(I fell asleep while composing the following on Friday evening. Twice. Here it is now, twelve hours after I began.)
As I mentioned in my last update, I had planned to return to La Vecchia Taverna for dinner this evening. As the more astute amongst my readers may have guessed from the title of this post, I did so.
Two nights ago when I dined there, I used the pilgrim discount card from the hostel. That gave me access to a €10 "menu pellegrino." My expectations had not been all that high. On the Camino, most pubs and restaurants offered this sort of thing at about the same price point, but there it was generally solid fare, without style or grace. I've never eaten so many french fries in such a short period of time.
La Vecchia Taverna, on Via Svizzera in Santhià, doesn't look like all that much from the outside. There's a largish neon sign projecting from the second storey (first floor if you're European), and entering from the street you find yourself in a cramped-feeling room that has a small bar, a small ice cream freezer, a cash register, a pizza oven, two pizzaioli (in this restaurant, they don't toss the dough up in the air like you've probably seen in commercials), and a lot of empty pizza boxes waiting to be filled.
The restaurant is actually upstairs. I'd manoeuvred myself up the steps two nights ago, not knowing what to expect. The large room was full of tables, and many of these tables were already occupied, even though it was only ten minutes past their evening opening time. Always a good sign!
I was shown to a small, two seat table near the entrance. The table setting was nice, but nothing fancy - just what was needed. Clean linen, packaged bread sticks, salt, pepper, toothpicks. My first real surprise was when the waitress came and asked what I'd like. On the Camino, the menu pellegrino usually has very limited options - soup or salad being the most common choice I had to make in Spain.
Welcome to Italy! For the first plate, I was given five or six options to choose from. I went with the pesto, and for "secondo" I just repeated one of the items the waitress had rattled off for me. (It turned out to be a perfectly grilled pork chop.) I was also given the choice of insalata (take a guess!) or something I didn't understand. When I looked confused, the waitress said, "French fries." I went with the salad. (Photos will be uploaded to Flickr once I get a good legit WiFi connection again. If I remember two weeks from now when I finally reach Vercelli.)
Shortly after placing my order, a bread basket was set on the table, and I began stuffing my face. (I'd managed to somehow miss eating lunch.) And then the pesto arrived. I'm not a foodie, so I have no idea what herbs were involved in the sauce, but the plate of penne was a rather unappealing greenish-gray colour which tasted like the best movie theatre popcorn had been transfigured. All I know is that there was plenty of olive oil involved, and that when the pasta was gone, I used the fluffy soft white bread to sop up the remaining bits of glory. The pork chop came soon after, with a lemon wedge. As is standard in these civilised parts, a jar of olive oil and one of vinegar arrived for me to dress the salad to my taste.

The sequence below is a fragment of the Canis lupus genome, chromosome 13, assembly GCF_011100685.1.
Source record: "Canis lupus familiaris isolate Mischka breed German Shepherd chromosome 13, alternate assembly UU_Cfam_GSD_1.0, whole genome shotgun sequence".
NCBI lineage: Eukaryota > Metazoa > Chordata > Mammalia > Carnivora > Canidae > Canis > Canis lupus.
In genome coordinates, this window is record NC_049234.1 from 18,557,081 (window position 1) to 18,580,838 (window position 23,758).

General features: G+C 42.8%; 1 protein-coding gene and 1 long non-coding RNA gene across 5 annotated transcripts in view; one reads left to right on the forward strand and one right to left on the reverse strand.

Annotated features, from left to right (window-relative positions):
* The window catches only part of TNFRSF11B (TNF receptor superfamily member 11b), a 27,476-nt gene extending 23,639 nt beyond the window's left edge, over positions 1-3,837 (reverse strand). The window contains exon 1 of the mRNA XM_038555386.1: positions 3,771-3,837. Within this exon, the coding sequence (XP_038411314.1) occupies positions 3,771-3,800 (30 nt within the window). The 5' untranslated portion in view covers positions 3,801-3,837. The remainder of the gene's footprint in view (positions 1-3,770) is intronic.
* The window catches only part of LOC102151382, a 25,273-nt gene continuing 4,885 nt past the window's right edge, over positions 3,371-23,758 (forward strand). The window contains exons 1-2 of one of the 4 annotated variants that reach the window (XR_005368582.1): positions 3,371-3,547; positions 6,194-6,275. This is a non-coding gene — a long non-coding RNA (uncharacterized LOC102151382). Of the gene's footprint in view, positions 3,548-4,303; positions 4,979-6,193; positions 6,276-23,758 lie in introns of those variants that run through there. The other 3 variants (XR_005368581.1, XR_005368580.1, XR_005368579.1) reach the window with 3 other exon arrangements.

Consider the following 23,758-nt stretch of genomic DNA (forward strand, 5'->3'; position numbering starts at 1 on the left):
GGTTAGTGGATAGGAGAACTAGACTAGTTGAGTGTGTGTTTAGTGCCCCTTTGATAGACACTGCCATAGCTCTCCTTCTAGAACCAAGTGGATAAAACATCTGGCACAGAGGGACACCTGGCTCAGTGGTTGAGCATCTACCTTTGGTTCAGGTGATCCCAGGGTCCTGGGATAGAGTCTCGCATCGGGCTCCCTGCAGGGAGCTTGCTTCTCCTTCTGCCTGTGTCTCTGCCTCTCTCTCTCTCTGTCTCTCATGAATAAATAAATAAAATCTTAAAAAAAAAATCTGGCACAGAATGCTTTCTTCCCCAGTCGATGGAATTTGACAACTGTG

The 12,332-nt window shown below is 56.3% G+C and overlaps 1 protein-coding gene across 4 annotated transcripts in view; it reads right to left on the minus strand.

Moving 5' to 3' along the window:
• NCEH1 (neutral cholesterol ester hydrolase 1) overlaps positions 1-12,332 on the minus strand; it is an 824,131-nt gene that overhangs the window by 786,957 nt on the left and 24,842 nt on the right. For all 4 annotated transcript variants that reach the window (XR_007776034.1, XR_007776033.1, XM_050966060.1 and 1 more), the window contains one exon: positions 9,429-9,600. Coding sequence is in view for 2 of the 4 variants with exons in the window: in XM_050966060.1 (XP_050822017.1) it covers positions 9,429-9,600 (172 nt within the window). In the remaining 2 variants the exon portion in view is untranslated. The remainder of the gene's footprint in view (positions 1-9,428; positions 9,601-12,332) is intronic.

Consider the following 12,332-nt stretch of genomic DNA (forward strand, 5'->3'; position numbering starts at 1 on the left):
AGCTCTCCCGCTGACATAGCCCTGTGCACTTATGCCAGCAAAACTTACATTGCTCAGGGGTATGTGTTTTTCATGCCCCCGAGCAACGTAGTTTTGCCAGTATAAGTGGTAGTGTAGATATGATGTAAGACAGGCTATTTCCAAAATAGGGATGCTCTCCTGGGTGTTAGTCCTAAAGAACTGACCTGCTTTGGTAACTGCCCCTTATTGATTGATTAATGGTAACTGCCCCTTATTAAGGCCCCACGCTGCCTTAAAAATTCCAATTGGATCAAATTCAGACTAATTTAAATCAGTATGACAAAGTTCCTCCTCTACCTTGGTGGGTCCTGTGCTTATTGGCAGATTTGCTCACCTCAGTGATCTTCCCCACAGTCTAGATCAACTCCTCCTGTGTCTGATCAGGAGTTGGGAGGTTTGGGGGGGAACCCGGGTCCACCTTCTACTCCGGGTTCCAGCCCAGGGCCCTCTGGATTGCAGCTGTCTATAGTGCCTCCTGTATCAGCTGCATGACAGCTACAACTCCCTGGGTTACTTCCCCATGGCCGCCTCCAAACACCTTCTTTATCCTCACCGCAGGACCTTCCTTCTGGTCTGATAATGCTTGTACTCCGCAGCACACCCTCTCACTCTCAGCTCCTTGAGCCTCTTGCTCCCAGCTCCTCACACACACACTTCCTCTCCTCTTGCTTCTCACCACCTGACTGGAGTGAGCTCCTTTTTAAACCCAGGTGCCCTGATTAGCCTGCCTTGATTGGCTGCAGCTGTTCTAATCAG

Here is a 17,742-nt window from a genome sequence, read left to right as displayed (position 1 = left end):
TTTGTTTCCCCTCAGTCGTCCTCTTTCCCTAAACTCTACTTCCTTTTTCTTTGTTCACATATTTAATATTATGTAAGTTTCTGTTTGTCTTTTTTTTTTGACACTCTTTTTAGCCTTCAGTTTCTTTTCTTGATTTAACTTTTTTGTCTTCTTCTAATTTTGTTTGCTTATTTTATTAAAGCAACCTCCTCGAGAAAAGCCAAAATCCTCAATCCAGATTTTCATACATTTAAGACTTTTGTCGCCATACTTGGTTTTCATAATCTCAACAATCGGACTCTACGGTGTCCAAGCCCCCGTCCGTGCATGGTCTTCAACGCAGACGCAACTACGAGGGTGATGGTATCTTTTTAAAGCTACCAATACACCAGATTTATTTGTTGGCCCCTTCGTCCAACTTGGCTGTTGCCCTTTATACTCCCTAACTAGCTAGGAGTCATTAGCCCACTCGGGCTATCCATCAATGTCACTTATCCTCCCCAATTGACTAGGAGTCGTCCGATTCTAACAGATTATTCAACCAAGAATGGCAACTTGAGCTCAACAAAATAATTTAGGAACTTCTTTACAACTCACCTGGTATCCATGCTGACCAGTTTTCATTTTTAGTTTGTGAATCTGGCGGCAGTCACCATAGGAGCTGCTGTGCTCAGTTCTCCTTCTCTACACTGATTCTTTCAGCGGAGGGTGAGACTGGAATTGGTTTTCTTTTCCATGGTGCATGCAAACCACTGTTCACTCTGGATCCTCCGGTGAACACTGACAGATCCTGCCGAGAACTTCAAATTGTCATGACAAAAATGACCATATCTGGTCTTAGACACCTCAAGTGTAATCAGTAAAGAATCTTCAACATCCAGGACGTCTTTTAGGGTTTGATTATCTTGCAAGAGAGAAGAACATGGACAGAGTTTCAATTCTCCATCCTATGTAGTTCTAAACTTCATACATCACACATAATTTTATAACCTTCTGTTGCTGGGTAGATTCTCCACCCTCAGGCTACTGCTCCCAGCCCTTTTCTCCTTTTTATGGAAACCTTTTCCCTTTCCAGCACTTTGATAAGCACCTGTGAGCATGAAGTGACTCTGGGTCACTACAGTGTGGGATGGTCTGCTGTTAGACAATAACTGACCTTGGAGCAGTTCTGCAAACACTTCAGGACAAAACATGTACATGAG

That was Wednesday night. (And let me apologise to my Orthodox readers if I have caused offense by not keeping the fast. If I do make it to Jerusalem in time for Holy Week, be assured that I will follow the canons to the letter.)
This evening, I chose a more restrained course, ordering a pizza for take away. While I was waiting, I observed something which I'd missed on my previous visit. La Vecchia Taverna in the small town of Santhià has been a participant in the Campionato Mondiale della Pizza for the past twenty years. (I'm not absolutely sure that they won in 2014, but their entry was featured on a large sign. It's called the Santhiàtese, and I think I'll be trying that at least once before I finally leave this town.) The pizza I ordered was so good, my tastebuds wept for joy.
I felt I had earned a bit of a treat, since there was a fair bit of pain and nastiness involved when I went to see the doctor at 1:30. My dressings were cut off, and for the first time I had a good clear look at the horrific mess my foot has become. This time there was no local anaesthetic when they peeled the inner layers of the dressing off my flayed foot. The horrid menacing colours which showed the progression of the infection had not diminished any, but I'd only taken two doses of penicillin at that point - one last evening shortly after dinner, and one this morning with "breakfast."
My next appointment is still set for Monday, but until then, I'm supposed to soak my foot in a footbath for at least ten minutes everyday. I bought the necessary supplies at the pharmacy, including a package of antiobiotic-infused gauze dressings to bind up my wound afterwards, and set about the task after dinner.
It wasn't as unpleasant as I had expected. The really encouraging thing was seeing how much improvement there had been in only eight hours. The amoxicillin is starting to do its job!
In the meantime, the satellite crew from Rai has arrived in the town square and parked their trucks opposite the church. Apparently the network has a show which features life in small town Italy. Since this weekend is a major feast on the Roman calendar, they'll be filming right here in Santhià. I asked my bilingual friend in the café about it, and then chided him gently. Just the previous day he had been complaining that Santhià is too small, too quiet, and that nothing ever happens here.
So, a mixed day. I spent some time on a park bench consoling a very friendly stray cat. As I type the last of this update, the sun is just hitting my table on the sidewalk in front of "my" café. The film crew looks to be all set up and ready to capture the excitement of All Saints' Day in Santhià.